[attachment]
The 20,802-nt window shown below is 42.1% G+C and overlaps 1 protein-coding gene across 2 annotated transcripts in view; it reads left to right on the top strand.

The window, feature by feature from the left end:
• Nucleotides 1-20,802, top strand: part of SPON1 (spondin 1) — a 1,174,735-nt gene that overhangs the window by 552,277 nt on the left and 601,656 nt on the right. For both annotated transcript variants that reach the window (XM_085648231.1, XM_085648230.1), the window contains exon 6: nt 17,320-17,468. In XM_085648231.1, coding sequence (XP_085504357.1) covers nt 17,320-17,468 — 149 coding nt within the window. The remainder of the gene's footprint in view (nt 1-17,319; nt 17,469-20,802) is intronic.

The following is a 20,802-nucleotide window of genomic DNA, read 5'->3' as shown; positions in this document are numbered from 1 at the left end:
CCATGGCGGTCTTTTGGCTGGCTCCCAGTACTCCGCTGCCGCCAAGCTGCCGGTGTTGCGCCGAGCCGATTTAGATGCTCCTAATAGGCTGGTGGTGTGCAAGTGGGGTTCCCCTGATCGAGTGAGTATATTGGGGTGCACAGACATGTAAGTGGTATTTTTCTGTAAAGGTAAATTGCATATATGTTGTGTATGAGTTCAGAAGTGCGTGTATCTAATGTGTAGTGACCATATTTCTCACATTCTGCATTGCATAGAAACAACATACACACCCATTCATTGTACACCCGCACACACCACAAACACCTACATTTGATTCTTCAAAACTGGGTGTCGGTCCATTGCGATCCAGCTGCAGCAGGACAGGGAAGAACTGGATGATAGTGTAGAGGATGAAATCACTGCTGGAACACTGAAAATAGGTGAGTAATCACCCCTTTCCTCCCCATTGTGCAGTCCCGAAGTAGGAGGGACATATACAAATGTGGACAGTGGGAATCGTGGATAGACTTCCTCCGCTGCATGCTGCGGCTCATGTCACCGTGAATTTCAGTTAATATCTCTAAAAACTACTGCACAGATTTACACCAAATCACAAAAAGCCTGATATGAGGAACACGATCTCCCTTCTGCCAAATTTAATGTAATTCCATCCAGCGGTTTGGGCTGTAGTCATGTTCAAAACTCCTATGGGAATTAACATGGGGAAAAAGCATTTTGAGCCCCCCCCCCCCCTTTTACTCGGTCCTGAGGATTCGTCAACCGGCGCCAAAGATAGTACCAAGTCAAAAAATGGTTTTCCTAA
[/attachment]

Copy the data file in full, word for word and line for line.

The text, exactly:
The 20,802-nt window shown below is 42.1% G+C and overlaps 1 protein-coding gene across 2 annotated transcripts in view; it reads left to right on the top strand.

The window, feature by feature from the left end:
• Nucleotides 1-20,802, top strand: part of SPON1 (spondin 1) — a 1,174,735-nt gene that overhangs the window by 552,277 nt on the left and 601,656 nt on the right. For both annotated transcript variants that reach the window (XM_085648231.1, XM_085648230.1), the window contains exon 6: nt 17,320-17,468. In XM_085648231.1, coding sequence (XP_085504357.1) covers nt 17,320-17,468 — 149 coding nt within the window. The remainder of the gene's footprint in view (nt 1-17,319; nt 17,469-20,802) is intronic.

The following is a 20,802-nucleotide window of genomic DNA, read 5'->3' as shown; positions in this document are numbered from 1 at the left end:
CCATGGCGGTCTTTTGGCTGGCTCCCAGTACTCCGCTGCCGCCAAGCTGCCGGTGTTGCGCCGAGCCGATTTAGATGCTCCTAATAGGCTGGTGGTGTGCAAGTGGGGTTCCCCTGATCGAGTGAGTATATTGGGGTGCACAGACATGTAAGTGGTATTTTTCTGTAAAGGTAAATTGCATATATGTTGTGTATGAGTTCAGAAGTGCGTGTATCTAATGTGTAGTGACCATATTTCTCACATTCTGCATTGCATAGAAACAACATACACACCCATTCATTGTACACCCGCACACACCACAAACACCTACATTTGATTCTTCAAAACTGGGTGTCGGTCCATTGCGATCCAGCTGCAGCAGGACAGGGAAGAACTGGATGATAGTGTAGAGGATGAAATCACTGCTGGAACACTGAAAATAGGTGAGTAATCACCCCTTTCCTCCCCATTGTGCAGTCCCGAAGTAGGAGGGACATATACAAATGTGGACAGTGGGAATCGTGGATAGACTTCCTCCGCTGCATGCTGCGGCTCATGTCACCGTGAATTTCAGTTAATATCTCTAAAAACTACTGCACAGATTTACACCAAATCACAAAAAGCCTGATATGAGGAACACGATCTCCCTTCTGCCAAATTTAATGTAATTCCATCCAGCGGTTTGGGCTGTAGTCATGTTCAAAACTCCTATGGGAATTAACATGGGGAAAAAGCATTTTGAGCCCCCCCCCCCCCTTTTACTCGGTCCTGAGGATTCGTCAACCGGCGCCAAAGATAGTACCAAGTCAAAAAATGGTTTTCCTAA